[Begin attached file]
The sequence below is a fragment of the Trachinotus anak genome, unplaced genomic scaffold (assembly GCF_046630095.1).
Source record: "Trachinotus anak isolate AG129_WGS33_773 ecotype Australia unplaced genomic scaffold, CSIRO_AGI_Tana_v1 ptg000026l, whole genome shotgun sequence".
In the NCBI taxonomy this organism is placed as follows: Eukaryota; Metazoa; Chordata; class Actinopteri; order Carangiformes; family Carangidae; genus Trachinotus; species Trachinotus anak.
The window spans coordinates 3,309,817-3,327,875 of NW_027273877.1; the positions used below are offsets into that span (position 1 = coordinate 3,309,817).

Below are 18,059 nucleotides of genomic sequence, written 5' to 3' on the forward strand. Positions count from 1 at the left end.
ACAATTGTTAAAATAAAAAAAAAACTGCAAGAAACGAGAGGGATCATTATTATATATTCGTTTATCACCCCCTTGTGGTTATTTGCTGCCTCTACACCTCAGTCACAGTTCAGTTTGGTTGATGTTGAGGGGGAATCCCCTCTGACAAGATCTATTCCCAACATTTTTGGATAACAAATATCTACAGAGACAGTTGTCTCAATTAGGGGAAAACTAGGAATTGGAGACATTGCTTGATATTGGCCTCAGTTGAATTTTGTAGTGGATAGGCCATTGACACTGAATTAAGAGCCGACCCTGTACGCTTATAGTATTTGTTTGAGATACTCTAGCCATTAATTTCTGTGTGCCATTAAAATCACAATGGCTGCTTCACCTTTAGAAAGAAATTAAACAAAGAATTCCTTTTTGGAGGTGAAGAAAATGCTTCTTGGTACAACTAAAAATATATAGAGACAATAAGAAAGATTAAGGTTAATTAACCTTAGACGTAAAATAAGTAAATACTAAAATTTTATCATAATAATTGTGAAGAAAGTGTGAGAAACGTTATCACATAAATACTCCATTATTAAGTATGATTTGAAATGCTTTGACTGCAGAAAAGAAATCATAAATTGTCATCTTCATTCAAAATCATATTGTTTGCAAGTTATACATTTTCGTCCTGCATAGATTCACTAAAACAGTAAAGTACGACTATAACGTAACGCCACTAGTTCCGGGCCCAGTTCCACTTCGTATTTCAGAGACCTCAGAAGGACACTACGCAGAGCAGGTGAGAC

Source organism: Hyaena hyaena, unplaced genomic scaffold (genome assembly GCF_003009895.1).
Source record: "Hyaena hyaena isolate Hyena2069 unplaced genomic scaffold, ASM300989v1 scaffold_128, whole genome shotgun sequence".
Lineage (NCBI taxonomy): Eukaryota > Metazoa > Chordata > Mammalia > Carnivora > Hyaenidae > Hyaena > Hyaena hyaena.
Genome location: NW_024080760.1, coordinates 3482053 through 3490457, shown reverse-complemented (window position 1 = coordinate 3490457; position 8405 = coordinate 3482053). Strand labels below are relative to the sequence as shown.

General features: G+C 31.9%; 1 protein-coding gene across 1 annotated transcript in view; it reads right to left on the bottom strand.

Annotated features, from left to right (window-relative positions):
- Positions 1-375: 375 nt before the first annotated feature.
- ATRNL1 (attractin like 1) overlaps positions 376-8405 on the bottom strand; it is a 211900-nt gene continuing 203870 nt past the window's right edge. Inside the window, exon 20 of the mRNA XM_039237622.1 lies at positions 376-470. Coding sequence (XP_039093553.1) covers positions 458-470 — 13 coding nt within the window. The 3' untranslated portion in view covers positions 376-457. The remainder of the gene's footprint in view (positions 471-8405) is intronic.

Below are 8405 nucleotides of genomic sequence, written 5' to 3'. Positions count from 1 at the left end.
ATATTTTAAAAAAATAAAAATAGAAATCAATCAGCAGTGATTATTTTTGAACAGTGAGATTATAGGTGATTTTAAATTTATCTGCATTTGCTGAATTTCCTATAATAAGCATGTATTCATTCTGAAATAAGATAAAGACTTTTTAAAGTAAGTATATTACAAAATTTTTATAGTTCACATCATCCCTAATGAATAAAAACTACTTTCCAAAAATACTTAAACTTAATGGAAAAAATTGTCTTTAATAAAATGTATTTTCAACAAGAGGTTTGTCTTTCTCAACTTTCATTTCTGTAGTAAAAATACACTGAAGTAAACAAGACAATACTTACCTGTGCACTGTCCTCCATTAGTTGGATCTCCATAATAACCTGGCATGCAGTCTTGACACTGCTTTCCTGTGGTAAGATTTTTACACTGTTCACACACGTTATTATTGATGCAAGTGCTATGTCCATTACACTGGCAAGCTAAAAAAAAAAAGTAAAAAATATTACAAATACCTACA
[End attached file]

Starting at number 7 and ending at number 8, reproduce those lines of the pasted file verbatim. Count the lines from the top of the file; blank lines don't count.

Source organism: Hyaena hyaena, unplaced genomic scaffold (genome assembly GCF_003009895.1).
Source record: "Hyaena hyaena isolate Hyena2069 unplaced genomic scaffold, ASM300989v1 scaffold_128, whole genome shotgun sequence".